Here’s How The Amazfit Verge Fares Compared To Other Smartwatches
It’s tough to keep up with the surfeit of Chinese gadget brands. We’ll add one more to the mix – Huami. If you’ve been keeping tabs on wearables over the past six months, you’ve probably heard of Huami and its Amazfit line of smartwatches. This company is backed by Xiaomi and has also collaborated with Xiaomi on its Mi band. Quite a few Amazfit wearables like the Stratos are already available on online buying platforms in India. The Verge signals Huami’s big India push with a smartly priced wearable that might just tick all the boxes for fitness fanatics and couch potatoes alike. Or does it?
Its squares-versus-rounds when it comes to smartwatches. There’s the Apple Watch and Fitbit’s Versa that face off with the circular Samsung Galaxy Watch. The Verge joins the round brigade and it’s a good looking watch. The rubber strap and chassis feel premium and it’s light enough to wear 24/7. Huami claims its hypo-allergenic, so you’re good to go. We also like the bold 1.3-inch AMOLED display (360 x 360 pixels) that offers clear visibility under any light. Colours are crisp and Huami’s custom UI is easy on the eye too. Our review unit came in grey but there’s a white variant that might well win our vote. The watch size and the strap should work across all wrist sizes. On-screen navigation is intuitive and ultra-smooth, there’s just one physical button that functions as a home key.
If you like to customise your watch, the Verge offers a few watch faces that you can keep flitting between. It’s certainly not as many as the heaps of watch faces that Fitbit or Samsung offer. In terms of other cool tricks, the Verge allows you to store music and stream via Bluetooth headphones. You can answer calls from your wrist if you’re using an Android smartphone; this feature does not work with iPhones though. Aside from that, you can view key notifications from your phone on your wrist. There’s no App store where you can grab additional watch faces or any Apps. The companion App is clutter free and its remarkably easy to pair the watch (with a QR code) with your phone. However, the Amazfit App isn’t quite in the same league as Fitbit’s companion App.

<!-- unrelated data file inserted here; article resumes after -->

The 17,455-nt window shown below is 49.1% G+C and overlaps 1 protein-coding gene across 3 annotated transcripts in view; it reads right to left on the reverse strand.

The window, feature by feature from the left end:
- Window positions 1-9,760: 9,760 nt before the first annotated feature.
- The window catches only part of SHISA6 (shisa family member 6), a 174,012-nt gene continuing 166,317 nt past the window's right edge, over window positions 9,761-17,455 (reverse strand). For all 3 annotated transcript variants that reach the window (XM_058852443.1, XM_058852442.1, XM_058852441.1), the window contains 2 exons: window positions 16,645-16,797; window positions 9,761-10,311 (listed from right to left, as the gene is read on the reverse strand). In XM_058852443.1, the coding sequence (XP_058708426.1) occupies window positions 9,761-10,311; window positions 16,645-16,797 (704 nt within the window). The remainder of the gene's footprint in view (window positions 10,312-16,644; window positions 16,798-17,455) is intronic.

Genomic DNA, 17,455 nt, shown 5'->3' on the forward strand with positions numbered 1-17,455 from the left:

In terms of hardware, the Verge packs the right amount of firepower. It’s propelled by a 1.2GHz dual-core processor with 512MB of RAM. There’s 4GB of onboard storage and you can use about 2.5GB of storage to store your favourite tracks. Battery life is another plus. Huami claims 5 days for each charging cycle and after 48 hours of testing, we think it’s an accurate claim. The Verge is IPS68 certified, that means its ready for a run in the rain but not quite ready for a swim. The watch lacks a dedicated voice assistant like Siri on the Apple Watch 4. Back in 2011, the iPhone 4S became one of the first devices to augment GPS with GLONASS (the Russian alternative to GPS). The Verge combines both GPS and GLONASS to effectively track your routes and distances.
Ultimately the biggest purchase driver for sporty smartwatches like the Verge is its fitness credentials. This is an area where the Amazfit Verge shines with smart sports monitoring that allows you to record 11 different sports and activities. The watch packs a bunch of sensors (including a geomagnetic sensor and an optical heart rate sensor) that give you useful insights. It’s these capabilities and premium build quality that make the Amazfit Verge a compelling option and alternative to pricier alternatives like the Fitbit Versa and Samsung Galaxy Watch.
The Amazfit Verge costs Rs 11,999 and comes in Sky grey, Moonlight white and Twilight blue